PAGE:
Strait of Juan de Fuca
Stats for the day
92 miles At Goal
4,400ft ascent/4100ft descent
15hr 11min total time
More pics HERE

Thursday, September 26, 2013

Day 6 August 21th Snoqualmie Pass

WackieDoodle Land
Riding down the Old Snoqualmie Road
We got up early, pushed up to the pass and down the old Denny Creek Road. We girded ourselves to the ride on I-90 down to North Bend. Lights, Helmets, all our clothes and reflective triangles on, I led down and hammered it out. Once at North Bend, we got on the Snoqualmie Valley Trail and started following Robin’s directions to the Preston Fall City Trail. I told Robin that I wanted a clean route with no multi-hour navigation extravaganzas. But that is just what he gave us – an undecipherable labyrinth on a very bad map. I traveled 5 days without a compass and today I had to break it out. Trying the get through the development on Snoqualmie ridge is a real problem. Anyone you ask is helpful but can only do it in their car with a gps. What should have taken 15 minutes took us two hours but our reward for getting through was meeting up with Jerry Gamez in Preston and having him follow us into Issaquah.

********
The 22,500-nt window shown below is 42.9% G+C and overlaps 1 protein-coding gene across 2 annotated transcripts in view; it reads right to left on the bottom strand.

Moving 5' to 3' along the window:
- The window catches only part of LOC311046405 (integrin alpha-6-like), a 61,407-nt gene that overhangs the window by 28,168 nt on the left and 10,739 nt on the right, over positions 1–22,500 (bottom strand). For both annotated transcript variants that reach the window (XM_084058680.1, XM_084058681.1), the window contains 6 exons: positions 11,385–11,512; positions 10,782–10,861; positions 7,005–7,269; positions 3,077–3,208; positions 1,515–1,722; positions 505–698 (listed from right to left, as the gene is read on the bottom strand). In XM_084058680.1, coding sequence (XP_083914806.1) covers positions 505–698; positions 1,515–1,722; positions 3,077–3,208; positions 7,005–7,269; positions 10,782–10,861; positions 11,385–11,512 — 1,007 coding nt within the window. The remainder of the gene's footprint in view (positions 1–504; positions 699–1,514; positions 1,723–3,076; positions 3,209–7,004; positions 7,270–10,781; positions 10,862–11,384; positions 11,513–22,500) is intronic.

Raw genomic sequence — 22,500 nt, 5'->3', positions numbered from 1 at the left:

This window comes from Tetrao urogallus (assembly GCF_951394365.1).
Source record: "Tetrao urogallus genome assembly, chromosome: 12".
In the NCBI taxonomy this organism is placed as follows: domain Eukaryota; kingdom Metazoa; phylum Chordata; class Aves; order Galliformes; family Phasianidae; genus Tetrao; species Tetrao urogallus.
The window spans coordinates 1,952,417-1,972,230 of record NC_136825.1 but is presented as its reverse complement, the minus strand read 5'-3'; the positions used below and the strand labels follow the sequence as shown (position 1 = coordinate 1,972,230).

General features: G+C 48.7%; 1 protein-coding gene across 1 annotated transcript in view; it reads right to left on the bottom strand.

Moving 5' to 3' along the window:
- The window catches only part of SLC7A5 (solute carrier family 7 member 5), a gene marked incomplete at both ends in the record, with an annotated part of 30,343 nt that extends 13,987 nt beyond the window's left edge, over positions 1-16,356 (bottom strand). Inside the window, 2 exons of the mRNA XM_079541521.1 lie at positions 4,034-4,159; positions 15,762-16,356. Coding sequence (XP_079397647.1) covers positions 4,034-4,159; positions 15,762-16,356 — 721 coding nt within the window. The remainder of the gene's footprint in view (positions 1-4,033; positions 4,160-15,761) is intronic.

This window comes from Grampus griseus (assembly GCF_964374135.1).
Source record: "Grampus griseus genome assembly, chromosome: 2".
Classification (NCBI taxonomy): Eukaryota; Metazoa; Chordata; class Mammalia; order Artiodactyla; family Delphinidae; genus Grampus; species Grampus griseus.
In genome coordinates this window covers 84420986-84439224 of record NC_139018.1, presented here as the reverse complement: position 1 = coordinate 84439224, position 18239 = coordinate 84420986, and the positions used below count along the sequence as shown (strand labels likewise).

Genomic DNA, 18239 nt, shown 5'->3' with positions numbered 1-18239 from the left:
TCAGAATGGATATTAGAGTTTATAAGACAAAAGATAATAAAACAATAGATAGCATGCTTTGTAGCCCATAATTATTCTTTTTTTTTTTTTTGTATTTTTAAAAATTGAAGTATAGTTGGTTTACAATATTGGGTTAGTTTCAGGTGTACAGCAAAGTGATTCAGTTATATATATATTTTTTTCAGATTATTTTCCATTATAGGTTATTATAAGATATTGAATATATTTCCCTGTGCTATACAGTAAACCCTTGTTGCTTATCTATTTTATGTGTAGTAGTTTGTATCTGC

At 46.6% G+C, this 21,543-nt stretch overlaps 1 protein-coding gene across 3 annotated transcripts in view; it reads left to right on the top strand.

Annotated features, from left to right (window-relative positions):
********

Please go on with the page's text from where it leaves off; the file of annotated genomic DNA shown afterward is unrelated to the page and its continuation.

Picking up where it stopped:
Issaquah was our second Alzheimer’s stop At Aegis Living of Issaquah where we had a great lunch with Melissa Mather and her crew. During lunch Jerry offered to look at our bikes and this is when Mathew dropped a bombshell: If he stopped pedaling, his read wheel was making a horrible noise. It had been behaving like this since Ellensburg and he had hadn’t coasted at all during the last day and a half. We called a good friend Roger Micheal who lives up in Redmond and he agreed to meet us further up the trail with a replacement wheel. Riding on at this point the railroad grade was mostly paved and we were making good time up and around Lake Washington.